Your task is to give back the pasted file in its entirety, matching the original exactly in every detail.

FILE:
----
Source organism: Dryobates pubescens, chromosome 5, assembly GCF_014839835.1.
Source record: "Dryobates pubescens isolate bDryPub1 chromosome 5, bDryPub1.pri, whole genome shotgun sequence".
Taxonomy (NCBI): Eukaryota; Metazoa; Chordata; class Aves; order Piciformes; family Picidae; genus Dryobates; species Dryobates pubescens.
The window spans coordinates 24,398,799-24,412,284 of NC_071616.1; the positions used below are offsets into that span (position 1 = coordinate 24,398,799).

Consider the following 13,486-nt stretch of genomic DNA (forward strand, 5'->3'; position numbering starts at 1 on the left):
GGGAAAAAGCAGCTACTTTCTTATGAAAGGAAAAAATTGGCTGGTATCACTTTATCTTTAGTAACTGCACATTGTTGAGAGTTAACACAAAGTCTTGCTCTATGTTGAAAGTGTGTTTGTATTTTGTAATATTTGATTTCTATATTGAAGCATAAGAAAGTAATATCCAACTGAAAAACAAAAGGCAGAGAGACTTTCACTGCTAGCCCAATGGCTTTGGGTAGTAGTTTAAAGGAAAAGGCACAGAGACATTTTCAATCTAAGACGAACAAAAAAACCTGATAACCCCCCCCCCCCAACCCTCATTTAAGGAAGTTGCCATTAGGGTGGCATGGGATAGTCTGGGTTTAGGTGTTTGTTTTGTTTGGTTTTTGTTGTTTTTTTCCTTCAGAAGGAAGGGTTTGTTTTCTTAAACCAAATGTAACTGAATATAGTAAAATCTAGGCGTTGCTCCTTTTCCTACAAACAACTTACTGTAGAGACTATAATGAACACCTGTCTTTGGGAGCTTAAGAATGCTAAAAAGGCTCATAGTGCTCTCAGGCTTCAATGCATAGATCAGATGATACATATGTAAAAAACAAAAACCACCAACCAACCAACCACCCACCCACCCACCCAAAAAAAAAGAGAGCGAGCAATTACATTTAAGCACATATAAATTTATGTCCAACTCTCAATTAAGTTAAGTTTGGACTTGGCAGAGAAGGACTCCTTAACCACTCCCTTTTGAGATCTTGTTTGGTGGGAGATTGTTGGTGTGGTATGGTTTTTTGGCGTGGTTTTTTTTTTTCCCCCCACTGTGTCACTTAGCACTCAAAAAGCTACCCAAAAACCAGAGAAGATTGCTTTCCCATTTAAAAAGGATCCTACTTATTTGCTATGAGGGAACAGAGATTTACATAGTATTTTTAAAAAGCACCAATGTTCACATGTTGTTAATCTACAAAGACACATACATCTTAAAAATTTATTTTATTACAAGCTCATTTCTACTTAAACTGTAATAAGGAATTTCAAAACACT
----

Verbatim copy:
Source organism: Dryobates pubescens, chromosome 5, assembly GCF_014839835.1.
Source record: "Dryobates pubescens isolate bDryPub1 chromosome 5, bDryPub1.pri, whole genome shotgun sequence".
Taxonomy (NCBI): Eukaryota; Metazoa; Chordata; class Aves; order Piciformes; family Picidae; genus Dryobates; species Dryobates pubescens.
The window spans coordinates 24,398,799-24,412,284 of NC_071616.1; the positions used below are offsets into that span (position 1 = coordinate 24,398,799).

Consider the following 13,486-nt stretch of genomic DNA (forward strand, 5'->3'; position numbering starts at 1 on the left):
GGGAAAAAGCAGCTACTTTCTTATGAAAGGAAAAAATTGGCTGGTATCACTTTATCTTTAGTAACTGCACATTGTTGAGAGTTAACACAAAGTCTTGCTCTATGTTGAAAGTGTGTTTGTATTTTGTAATATTTGATTTCTATATTGAAGCATAAGAAAGTAATATCCAACTGAAAAACAAAAGGCAGAGAGACTTTCACTGCTAGCCCAATGGCTTTGGGTAGTAGTTTAAAGGAAAAGGCACAGAGACATTTTCAATCTAAGACGAACAAAAAAACCTGATAACCCCCCCCCCCCAACCCTCATTTAAGGAAGTTGCCATTAGGGTGGCATGGGATAGTCTGGGTTTAGGTGTTTGTTTTGTTTGGTTTTTGTTGTTTTTTTCCTTCAGAAGGAAGGGTTTGTTTTCTTAAACCAAATGTAACTGAATATAGTAAAATCTAGGCGTTGCTCCTTTTCCTACAAACAACTTACTGTAGAGACTATAATGAACACCTGTCTTTGGGAGCTTAAGAATGCTAAAAAGGCTCATAGTGCTCTCAGGCTTCAATGCATAGATCAGATGATACATATGTAAAAAACAAAAACCACCAACCAACCAACCACCCACCCACCCACCCAAAAAAAAAGAGAGCGAGCAATTACATTTAAGCACATATAAATTTATGTCCAACTCTCAATTAAGTTAAGTTTGGACTTGGCAGAGAAGGACTCCTTAACCACTCCCTTTTGAGATCTTGTTTGGTGGGAGATTGTTGGTGTGGTATGGTTTTTTGGCGTGGTTTTTTTTTTTCCCCCCACTGTGTCACTTAGCACTCAAAAAGCTACCCAAAAACCAGAGAAGATTGCTTTCCCATTTAAAAAGGATCCTACTTATTTGCTATGAGGGAACAGAGATTTACATAGTATTTTTAAAAAGCACCAATGTTCACATGTTGTTAATCTACAAAGACACATACATCTTAAAAATTTATTTTATTACAAGCTCATTTCTACTTAAACTGTAATAAGGAATTTCAAAACACT